An innovation at this Congress was the invitation to a number of British postgraduates working in the field of Viking Studies to take part at a subsidised rate: they contributed to the life of the Congress in several ways, some time-honoured, but also some by means of poster-sessions on their own researches. These were well-received and the Committee hopes that future Congresses may continue to highlight the work of the younger generations of Viking scholars by turning the innovation into a tradition.A long tradition of Viking Congress parties was upheld, and we are grateful to the Caithness District Council, Highland Regional Council, Orkney Islands Council, Durham University, and the Danish, Norwegian and Swedish Consulates for their generous hospitality. In particular, we acknowledge with thanks the formal welcomes by Councillors John Young and Edwin Eunson, Convenors of the Caithness District and Orkney Islands Councils respectively, and by the Highland Regional Council, through Messrs Ron MacDonald and Ross Noble. The highlight was without doubt the Official Reception by our Royal Patron at The Castle of Mey. The personal interest in the Congress of Her Majesty Queen Elizabeth The Queen Mother is, we hope, reciprocated in our choice of frontispiece, and we acknowledge the gracious permission granted for the reproduction of Her Majesty’s photograph.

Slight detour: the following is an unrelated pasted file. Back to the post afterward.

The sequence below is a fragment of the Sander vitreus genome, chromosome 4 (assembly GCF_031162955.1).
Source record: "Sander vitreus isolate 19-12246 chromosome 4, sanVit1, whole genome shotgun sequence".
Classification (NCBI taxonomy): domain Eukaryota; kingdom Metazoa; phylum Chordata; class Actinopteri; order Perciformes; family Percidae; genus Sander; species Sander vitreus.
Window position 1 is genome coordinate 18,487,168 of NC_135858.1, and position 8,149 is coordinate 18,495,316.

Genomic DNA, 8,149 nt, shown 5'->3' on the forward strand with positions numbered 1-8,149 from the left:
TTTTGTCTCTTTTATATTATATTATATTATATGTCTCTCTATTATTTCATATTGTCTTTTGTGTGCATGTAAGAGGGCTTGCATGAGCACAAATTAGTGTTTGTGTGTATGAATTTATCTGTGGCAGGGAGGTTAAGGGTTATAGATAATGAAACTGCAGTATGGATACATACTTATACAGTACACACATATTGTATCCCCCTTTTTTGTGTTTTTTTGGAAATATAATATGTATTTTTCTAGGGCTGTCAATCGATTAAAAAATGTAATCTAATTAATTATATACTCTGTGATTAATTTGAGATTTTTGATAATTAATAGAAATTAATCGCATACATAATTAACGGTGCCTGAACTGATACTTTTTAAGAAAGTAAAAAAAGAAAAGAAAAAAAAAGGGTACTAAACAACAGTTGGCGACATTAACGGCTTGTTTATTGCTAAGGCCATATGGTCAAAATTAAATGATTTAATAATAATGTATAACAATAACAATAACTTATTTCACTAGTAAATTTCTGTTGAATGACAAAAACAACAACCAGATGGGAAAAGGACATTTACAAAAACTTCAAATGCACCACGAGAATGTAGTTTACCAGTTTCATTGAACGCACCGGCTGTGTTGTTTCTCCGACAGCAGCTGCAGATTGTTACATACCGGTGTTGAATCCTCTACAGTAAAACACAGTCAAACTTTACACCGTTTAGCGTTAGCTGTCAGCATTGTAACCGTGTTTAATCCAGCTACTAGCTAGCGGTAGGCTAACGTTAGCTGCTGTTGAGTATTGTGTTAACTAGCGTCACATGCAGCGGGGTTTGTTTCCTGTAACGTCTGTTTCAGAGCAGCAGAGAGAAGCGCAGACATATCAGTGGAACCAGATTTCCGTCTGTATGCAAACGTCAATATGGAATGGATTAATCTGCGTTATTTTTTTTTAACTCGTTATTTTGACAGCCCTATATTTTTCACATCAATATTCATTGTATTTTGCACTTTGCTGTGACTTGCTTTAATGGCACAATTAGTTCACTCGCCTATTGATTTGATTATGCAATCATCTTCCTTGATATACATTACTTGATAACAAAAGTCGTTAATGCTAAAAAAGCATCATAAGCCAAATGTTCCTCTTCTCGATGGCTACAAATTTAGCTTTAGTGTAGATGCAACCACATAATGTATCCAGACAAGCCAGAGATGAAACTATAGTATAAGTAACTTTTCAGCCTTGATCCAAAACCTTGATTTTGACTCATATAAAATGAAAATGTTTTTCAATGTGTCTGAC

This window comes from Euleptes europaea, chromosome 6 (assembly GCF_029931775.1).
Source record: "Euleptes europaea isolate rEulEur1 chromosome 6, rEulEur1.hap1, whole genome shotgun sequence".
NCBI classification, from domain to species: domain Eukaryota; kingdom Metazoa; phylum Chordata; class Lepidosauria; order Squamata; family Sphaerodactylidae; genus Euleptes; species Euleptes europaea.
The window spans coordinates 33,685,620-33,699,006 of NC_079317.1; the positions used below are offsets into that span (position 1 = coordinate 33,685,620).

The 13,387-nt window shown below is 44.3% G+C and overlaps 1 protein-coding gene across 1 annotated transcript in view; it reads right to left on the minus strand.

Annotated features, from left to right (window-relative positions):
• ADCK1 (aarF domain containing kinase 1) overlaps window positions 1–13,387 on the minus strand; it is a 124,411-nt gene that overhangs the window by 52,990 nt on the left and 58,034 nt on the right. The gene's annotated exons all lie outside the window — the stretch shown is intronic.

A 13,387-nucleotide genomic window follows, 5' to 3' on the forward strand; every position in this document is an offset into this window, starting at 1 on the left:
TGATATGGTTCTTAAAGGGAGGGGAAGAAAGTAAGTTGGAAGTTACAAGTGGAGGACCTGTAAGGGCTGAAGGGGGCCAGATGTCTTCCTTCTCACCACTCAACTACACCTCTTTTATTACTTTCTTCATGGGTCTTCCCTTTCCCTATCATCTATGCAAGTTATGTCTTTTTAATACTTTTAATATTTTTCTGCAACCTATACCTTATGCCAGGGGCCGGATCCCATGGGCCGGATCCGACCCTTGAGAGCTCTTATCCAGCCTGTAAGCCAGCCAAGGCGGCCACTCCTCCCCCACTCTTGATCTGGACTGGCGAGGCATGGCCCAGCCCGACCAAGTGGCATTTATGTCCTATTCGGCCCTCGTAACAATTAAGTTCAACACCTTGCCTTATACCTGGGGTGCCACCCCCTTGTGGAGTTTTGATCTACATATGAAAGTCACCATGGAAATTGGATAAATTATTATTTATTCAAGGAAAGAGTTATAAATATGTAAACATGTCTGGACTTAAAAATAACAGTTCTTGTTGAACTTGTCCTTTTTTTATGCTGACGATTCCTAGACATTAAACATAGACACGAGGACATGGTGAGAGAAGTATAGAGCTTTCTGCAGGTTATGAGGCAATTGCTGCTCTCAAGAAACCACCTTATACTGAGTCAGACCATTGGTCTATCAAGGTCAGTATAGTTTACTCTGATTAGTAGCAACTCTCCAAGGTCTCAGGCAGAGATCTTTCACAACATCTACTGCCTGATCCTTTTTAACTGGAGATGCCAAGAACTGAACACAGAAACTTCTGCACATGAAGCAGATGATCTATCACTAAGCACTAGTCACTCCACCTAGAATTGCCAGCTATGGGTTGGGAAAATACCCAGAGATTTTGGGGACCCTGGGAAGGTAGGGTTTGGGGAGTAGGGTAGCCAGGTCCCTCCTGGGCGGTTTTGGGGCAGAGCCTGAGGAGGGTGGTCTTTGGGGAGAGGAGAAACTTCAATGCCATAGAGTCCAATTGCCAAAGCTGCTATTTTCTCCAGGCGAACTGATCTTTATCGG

Special thanks are due to the various guides on the excursions, including members of the Committee, but most particularly Robert Gourlay and Raymond Lamb, Regional Archaeologists for Highland Region and Orkney Heritage Society respectively. Raymond, in particular, in the planning of the memorable Sunday excursion on board Orcadia to Rousay, Egilsay and Wyre, and of the post-Congress Tours, gave unstintingly of his time and expertise to assist the Organising Secretaries. Donald Omand and Janet Mowat of Aberdeen University’s Centre for Continuing Education at Braal in Halkirk acted as the lynchpins of the local organisation before, during and after the Congress; the rest of the Organising Committee owe them a deep debt of gratitude. We also wish to acknowledge the practical assistance of the Secretaries of the Departments of Archaeology at Durham University and Glasgow University and of Medieval Archaeology at University College London: Sheila Brown, Norma Wakeling and Angela Morrell.

We acknowledge with much appreciation here the following bodies for their grants for the organisation of the Congress: The Binks Trust; The British Academy; The Dame Bertha Philpotts Fund, Cambridge University and The Highlands and Islands Development Board’s Social Fund. Generous grants and subventions towards the publication of this volume are acknowledged above.